4 Key Areas of Focus for SME Data Security
Over the last several years, disastrous data breaches have dominated the news. Organizations of all sizes and from several industries have been victimized, such as Yahoo, Equifax and Target. It has started to appear that no data can be considered entirely safe. The fact remains, though, that businesses cannot function these days without taking advantage of technology like cloud services, web applications, and databases.
In the current digital environment, the name of the game is risk management. That means a top-to-bottom approach to data security that encompasses all levels of business IT infrastructure. This is necessary because if recent breaches have illustrated anything, it is that there are multiple vectors of attack for hackers to exploit. For companies in the SME space, it can be difficult to make sure all bases are covered, so here are 4 key areas to target to enhance data security.
Web Applications and Hosting
A recent cloud security report found that 73% of reported security incidents revolved around web applications and hosting providers. Many of them exploited flaws in widely used CMS platforms that tend to go unpatched. Additionally, hackers often targeted hosting providers themselves. By infiltrating at the server level, they are able to gain access to multiple customers at once. To address these threats, make sure that any public-facing web applications or sites are protected by a web application firewall, and that the relevant hosting providers have a policy regarding security and vulnerability patching. If they don’t, head to Hosting Review and find one that does.
Cloud Security Configuration
Many of the most notable recent data thefts are attributable to one specific thing; incorrectly configured cloud storage. Companies like Accenture and government agencies like the NSA have had embarrassing incidents recently for this very reason. They’re not alone though. As many as 53% of companies that use cloud storage services have exposed data in the same way. Sometimes, mistakes as simple as setting incorrect permissions are to blame, and in other cases, reused credentials are at fault. The causes are simple, and so are the solutions. Conduct a review of the access settings and passwords on all cloud storage systems, to make sure they all meet strict standards and that access is as limited as is practicable.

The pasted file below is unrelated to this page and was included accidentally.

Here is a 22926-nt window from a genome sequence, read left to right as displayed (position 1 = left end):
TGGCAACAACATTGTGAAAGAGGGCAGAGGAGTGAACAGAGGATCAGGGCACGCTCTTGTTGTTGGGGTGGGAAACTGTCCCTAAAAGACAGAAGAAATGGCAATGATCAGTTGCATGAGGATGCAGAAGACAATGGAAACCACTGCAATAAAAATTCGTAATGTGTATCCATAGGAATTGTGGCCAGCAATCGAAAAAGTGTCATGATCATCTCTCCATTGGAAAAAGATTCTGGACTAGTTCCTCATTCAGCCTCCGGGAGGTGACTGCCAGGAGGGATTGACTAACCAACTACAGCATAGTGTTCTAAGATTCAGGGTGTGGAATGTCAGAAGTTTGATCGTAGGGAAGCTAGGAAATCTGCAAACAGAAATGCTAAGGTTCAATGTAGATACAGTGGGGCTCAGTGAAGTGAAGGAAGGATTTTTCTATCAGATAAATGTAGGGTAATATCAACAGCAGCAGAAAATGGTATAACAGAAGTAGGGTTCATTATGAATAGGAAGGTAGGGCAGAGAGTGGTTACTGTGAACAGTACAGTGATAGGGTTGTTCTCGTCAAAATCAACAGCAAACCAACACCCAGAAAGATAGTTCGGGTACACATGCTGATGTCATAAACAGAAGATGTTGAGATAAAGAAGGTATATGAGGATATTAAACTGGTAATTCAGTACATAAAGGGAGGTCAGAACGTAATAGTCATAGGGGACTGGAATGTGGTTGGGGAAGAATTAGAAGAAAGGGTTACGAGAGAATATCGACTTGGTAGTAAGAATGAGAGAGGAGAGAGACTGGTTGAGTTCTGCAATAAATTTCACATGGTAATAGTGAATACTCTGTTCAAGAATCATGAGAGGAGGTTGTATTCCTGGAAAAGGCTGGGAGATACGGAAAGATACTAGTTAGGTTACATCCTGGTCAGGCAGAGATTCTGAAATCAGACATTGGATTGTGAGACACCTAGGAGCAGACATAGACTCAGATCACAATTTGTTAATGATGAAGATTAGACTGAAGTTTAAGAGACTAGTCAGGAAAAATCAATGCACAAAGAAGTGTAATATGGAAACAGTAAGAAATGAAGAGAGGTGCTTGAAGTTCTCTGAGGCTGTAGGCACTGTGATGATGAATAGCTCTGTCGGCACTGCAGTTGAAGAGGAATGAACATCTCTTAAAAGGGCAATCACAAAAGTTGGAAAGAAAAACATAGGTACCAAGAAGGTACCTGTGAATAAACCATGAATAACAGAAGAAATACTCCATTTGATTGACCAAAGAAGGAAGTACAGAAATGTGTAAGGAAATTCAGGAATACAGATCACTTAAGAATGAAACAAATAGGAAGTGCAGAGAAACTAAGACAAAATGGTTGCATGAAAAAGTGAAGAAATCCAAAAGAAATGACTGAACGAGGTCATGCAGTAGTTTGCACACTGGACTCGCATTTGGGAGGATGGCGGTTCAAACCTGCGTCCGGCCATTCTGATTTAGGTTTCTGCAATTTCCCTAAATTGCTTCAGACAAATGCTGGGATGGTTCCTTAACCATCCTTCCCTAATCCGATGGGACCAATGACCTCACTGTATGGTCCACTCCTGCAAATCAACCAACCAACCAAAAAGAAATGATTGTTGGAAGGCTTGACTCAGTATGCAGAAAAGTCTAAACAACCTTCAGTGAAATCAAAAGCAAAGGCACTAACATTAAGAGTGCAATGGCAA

3rd Party and Vendor Access
Oftentimes, data breaches aren’t even a result of security vulnerabilities on the targeted network itself. Many attackers gain entry to business networks through compromised 3rd party systems. The difficulty here is that most business networks have multiple points of entry to facilitate data sharing with partners and contractors and that places business data at the mercy of someone else’s security policies. In fact, that’s exactly how the aforementioned Target breach happened; hackers got in through an HVAC vendor. To decrease the risk, take steps to limit and monitor the access of outsiders into business systems. Do not allow installations of screen sharing software, and use routing and firewall rules to prevent outsiders from accessing anything but what they need to do their job.
Many SMEs outsource their IT management to Managed Service Providers (MSPs) in order to save money. In theory, it’s a great way to reduce internal costs associated with technology management, but it also carries a degree of risk. Like other outside vendors, an MSP needs access to business systems to do their job. Unlike other vendors, however, they need near-total access and there’s no practical way to limit this. This threat has remained mostly under the radar, but it’s global, and it’s massive. Other than bringing IT management in-house, the best option is to contract with an MSP that is either UCS or SOC2 certified. This means that their security practices have been audited by an outside firm and found to meet the highest standards.
There are no easy answers or silver bullets when it comes to data security. For SMEs, that is a fact of life. Mitigating the threats through a comprehensive security review that encompasses the above-mentioned areas of focus will go a long way, though. Threats will evolve and change on a near-constant basis too, so the overall response must do so as well. Reevaluate all security policies and practices as often as possible and take steps to stay in the know about emerging threats. After all, the true price of data security, like liberty, is eternal vigilance.